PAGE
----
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Magazine versus physicians: the influence of information source on intentions to use oral contraceptives.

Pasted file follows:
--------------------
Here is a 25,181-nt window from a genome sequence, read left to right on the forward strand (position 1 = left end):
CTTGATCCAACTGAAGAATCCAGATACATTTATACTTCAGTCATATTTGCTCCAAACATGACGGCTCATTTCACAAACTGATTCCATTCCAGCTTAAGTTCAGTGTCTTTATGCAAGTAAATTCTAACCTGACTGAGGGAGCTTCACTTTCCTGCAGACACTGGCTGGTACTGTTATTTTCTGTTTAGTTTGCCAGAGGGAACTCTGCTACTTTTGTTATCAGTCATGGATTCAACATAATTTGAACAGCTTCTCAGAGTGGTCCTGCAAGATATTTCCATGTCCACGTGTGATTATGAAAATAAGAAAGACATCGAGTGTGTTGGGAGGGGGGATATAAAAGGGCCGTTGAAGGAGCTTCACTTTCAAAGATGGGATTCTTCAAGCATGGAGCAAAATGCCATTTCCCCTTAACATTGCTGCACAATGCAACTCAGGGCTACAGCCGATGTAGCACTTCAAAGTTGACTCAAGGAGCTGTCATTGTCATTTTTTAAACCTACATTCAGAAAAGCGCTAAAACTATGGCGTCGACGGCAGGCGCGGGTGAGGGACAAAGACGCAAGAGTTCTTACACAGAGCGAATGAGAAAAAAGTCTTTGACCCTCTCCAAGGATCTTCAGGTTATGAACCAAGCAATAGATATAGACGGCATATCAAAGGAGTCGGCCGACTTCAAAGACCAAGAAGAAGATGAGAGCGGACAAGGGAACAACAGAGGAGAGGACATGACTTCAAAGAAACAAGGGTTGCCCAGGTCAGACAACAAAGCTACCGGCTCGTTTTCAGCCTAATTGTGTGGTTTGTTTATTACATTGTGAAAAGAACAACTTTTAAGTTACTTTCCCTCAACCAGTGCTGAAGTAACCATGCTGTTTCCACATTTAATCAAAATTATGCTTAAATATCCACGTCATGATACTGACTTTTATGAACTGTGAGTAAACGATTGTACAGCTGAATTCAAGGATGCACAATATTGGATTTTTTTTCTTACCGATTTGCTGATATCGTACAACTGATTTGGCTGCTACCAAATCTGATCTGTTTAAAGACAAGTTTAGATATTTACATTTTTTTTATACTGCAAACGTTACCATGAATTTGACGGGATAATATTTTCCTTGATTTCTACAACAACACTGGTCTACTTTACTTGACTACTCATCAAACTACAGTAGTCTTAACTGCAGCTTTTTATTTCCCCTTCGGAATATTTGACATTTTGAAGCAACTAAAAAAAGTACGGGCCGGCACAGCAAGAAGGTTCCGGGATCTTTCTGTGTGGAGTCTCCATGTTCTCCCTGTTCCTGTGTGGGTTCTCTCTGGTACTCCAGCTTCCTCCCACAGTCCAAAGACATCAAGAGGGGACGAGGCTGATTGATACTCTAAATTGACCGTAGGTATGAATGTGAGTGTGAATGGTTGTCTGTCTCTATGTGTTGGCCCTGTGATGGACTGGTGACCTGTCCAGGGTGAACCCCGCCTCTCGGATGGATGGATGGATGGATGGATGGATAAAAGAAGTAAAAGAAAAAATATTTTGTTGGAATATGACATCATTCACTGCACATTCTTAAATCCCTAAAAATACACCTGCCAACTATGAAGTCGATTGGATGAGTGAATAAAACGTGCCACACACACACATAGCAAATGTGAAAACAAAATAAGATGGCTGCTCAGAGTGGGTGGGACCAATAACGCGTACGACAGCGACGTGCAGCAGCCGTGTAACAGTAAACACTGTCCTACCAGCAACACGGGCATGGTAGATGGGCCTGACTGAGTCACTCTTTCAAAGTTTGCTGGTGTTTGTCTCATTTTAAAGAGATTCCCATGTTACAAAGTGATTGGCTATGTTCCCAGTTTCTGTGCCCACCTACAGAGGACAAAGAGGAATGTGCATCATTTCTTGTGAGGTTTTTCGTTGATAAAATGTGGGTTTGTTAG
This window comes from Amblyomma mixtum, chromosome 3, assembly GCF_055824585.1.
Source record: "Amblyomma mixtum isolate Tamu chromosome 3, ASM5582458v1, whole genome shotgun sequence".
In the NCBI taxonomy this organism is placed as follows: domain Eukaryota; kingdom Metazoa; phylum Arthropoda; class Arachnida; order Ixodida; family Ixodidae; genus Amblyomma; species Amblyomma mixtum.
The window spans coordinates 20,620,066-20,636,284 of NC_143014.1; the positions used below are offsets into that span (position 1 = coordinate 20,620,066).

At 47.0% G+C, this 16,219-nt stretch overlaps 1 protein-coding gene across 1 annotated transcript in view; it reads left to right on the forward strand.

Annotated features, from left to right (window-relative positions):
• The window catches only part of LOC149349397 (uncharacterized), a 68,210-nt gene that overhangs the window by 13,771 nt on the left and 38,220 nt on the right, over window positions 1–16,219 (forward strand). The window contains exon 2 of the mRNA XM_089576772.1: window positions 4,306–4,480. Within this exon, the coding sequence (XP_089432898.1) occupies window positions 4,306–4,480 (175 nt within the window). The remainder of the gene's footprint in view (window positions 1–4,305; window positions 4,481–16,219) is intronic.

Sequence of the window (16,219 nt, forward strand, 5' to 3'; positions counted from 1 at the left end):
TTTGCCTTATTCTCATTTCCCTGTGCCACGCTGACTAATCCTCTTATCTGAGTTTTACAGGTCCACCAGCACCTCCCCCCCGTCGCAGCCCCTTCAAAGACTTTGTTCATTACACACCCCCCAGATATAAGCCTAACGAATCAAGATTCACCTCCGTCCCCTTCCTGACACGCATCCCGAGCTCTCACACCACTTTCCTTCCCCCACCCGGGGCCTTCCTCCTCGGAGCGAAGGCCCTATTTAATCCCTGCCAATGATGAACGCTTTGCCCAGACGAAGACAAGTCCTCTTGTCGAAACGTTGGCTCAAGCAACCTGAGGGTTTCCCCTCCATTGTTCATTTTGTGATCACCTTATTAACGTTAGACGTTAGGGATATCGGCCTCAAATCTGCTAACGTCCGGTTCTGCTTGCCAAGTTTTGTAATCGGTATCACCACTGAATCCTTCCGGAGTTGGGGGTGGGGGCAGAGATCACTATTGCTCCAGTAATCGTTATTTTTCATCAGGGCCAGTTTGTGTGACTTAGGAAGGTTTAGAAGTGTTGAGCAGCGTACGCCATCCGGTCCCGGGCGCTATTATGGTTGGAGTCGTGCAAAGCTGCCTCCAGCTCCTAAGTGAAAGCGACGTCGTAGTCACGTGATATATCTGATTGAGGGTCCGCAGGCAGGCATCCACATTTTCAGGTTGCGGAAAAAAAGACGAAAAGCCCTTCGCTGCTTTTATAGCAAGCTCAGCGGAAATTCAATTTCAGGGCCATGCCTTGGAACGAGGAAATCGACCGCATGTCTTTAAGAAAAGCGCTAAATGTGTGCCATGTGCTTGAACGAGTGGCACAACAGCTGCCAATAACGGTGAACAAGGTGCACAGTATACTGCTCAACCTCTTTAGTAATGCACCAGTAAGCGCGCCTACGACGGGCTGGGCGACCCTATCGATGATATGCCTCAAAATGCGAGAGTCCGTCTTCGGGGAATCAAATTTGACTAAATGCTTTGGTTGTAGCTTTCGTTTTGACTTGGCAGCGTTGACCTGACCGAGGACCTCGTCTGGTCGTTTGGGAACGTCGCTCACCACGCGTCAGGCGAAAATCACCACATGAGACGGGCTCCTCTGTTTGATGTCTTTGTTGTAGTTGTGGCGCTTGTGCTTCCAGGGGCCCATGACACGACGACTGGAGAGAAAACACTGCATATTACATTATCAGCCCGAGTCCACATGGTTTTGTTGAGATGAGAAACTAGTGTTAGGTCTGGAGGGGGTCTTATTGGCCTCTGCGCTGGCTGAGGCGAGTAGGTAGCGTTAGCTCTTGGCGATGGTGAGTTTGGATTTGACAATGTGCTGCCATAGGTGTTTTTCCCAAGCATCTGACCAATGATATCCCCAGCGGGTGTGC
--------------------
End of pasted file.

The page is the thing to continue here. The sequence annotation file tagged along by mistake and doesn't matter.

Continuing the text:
Women and Health. 1985 Spring; 10(1):9-23.An experiment was conducted among a group of college students to assess the relative influence of various information sources on the subjects' intentions to either use or recommend the use of oral contraceptives (OCs) to others. 162 females and 90 male students at the University of California were presented with a questionnaire concerning the subjects' background characteristics, their attitudes about OCs. The subjects were then asked to read 600-word passages containing information on OCs. All of the passages contained identical statistical information; but 1/2 of the students were given passages in which the statistical information was used to support the use of OCs, and the remaining students were given passages in which the data was used to discourage OC usage. The students were told that the passage was a summary of a published article and that the article was attributable either to a traditional physician, a nontraditional physician, a traditional women's magazine, or a nontraditional (feminist) women's magazine. After reading the passages, the students were presented with another questionnaire concerning their attitudes toward OCs. The subjects' attitudes both before and after reading the passage were evaluated using a 9-point Likert scale, and analysis of variance was used to determine if the students significantly altered their attitudes toward OCs after reading the passages. Students who read supporting passages had more positive attitudes toward OCs than they had before reading the passages, and students who read opposing passages had more negative attitudes toward OCs than they had before the experiment. Students who read opposing passages attributed to physicians made greater negative shifts in their attitudes than students who read opposing passages attributed to magazines. Students who read supporting passages attributed to physicians made greater positive shifts than students who read supporting passages attributed to magazines. Opposing passages had a greater impact than supporting passages. No significant differences were observed in reference to the traditional and nontraditional variable. These findings indicate that despite the growing discontentment with the medical professions, especially among women who are concerned with the negative side effects of OCs, physician are still more influential in shaping attitudes than womenHs magazines, even feminist magazines. Males were included in the study because women are often influenced by their male partners in the choice of a contraceptive. Male subjects were much more likely to be influenced by the passages than females. Previous studies have found that individuals who are less involved in an issue can more easily be persuaded to alter their attitudes than individuals with a strong involvement in the issue. The statistical information presented in the passages was similar to the type of information contained on OC packages. The fact that this information could be interpreted both negatively and positively and the fact that these interpretations were accepted by the subjects, raises many questions about how the information provided by the manufacturers is interpreted by the women who read the information.